A Dumbo gallery and venue is moving to the Motor City.
In a stunning reversal of the Great Hipster Migration that has defined the part of Brooklyn nearest to the East River for going on two decades, Galapagos Art Space is packing it up and starting a new life in the Midwest. The move will end a 19-year run in the borough, first in Williamsburg, then, starting in 2008, in Dumbo. The head of the operation says that it may be setting out for more post-apocalyptic pastures, but it will remain Kings County to the core.
“We were born in Brooklyn. We grew up in Brooklyn,” said Robert Elmes, executive director at Galapagos. “We’ll always be a Brooklyn venue.”
Galapagos had enjoyed below-market rent at its space on Main Street between Water and Plymouth streets courtesy of its landlord Two Trees, the developer that made Dumbo the real-estate pressure cooker it is today by carefully cultivating an artistic community there. But now the lease is up and, though Two Trees is willing to keep the rent below what it could charge, it is asking too much, Elmes said.
“We just would not be able to work on our mission with those numbers,” he said.
In discussing the impending move a third of the way across the country, Elmes said Highland Park, a small city surrounded by Detroit, reminds him of the Williamsburg he set up shop in during the mid-1990s. It is the land of milk and affordable real estate, he explained, and it is only a matter of time before artists from elsewhere catch on.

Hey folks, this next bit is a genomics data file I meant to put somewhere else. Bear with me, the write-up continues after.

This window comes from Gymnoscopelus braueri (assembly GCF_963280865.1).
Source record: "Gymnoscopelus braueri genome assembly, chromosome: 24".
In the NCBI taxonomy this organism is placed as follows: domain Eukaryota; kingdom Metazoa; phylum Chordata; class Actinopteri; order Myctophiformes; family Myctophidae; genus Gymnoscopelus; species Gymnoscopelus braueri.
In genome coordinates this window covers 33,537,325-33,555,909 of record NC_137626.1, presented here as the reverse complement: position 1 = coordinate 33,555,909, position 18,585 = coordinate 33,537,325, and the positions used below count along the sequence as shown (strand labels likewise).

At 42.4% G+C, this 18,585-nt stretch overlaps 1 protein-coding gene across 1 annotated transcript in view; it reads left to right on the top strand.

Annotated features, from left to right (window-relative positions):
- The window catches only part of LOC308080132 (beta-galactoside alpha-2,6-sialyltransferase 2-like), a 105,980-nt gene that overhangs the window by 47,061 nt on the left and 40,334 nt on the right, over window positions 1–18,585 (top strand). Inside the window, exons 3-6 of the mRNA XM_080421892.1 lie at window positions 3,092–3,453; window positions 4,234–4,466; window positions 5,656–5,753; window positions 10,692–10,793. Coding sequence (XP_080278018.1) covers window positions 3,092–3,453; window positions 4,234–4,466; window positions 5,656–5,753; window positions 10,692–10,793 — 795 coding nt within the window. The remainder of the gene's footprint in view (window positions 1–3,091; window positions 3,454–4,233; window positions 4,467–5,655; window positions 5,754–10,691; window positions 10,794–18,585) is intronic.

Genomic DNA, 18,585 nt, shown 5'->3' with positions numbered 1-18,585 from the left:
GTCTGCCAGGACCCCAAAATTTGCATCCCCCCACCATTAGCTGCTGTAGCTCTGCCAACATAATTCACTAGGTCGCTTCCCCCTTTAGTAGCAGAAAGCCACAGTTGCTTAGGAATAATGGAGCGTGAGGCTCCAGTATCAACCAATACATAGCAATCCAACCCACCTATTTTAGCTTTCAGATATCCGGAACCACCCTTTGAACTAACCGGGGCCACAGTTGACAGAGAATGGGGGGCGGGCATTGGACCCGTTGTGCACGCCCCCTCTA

“Cultural scenes need three things: time, space, and people,” he said.
His opinion of the cultural aptitude of Detroit’s 713,000 residents is apparently not high.
“In Detroit there’s time and space,” he said. “And the people are coming.”
Williamsburg’s scene was more established than the bankrupt city’s is now, Elmes explained, but Galapagos can make it there.
“We’re confident we can do well in Detroit,” he said. “Even if we’re a little earlier than we were in Williamsburg.”
Increasing costs forced Galapagos to make a move to Dumbo in 2008. There Elmes’s team increased the size of the space as well as the size of the venue’s signature centerpiece, its indoor lake. The size of that lake will increase again when the group moves to the Great Lakes region, with the water feature taking up about as much space as a Major League Baseball infield.
“We love lakes,” Elmes said.
Galapagos is forming a veritable arts archipelago, having purchased nine buildings, including five on one block in Highland Park, three elsewhere in the city, and one in the Corktown neighborhood of Detroit proper. Elmes plans to develop a large main performance space complemented by smaller stages and a gallery space. He would not disclose the exact cost of the properties, but said it was less than $1 million.
Elmes is excited to move but is sad to leave Kings County. Looking back, his favorite events include the annual New Years Eve Party, a Ted Talk, and the Nerd Nite series, which featured presentations and trivia on science topics. He also has fond memories of the help he received from the Dumbo community following Superstorm Sandy, when the space was inundated with more than five feet of water, destroying nearly all its electronic gear.
“That was too much lake,” he said.
Neighbors raised $10,000 and gathered 80 volunteers to help out, which enabled Galapagos to reopen within a week of the storm.
“That told us we were an important part of the community here,” Elmes said.
A spokeswoman for Two Trees said that the company supports local artists with reduced and sometimes free rent, and that the current Galapagos space will continue to be used for a cultural purpose.
Galapagos’s last show is its Floating Kabarette on Dec. 20.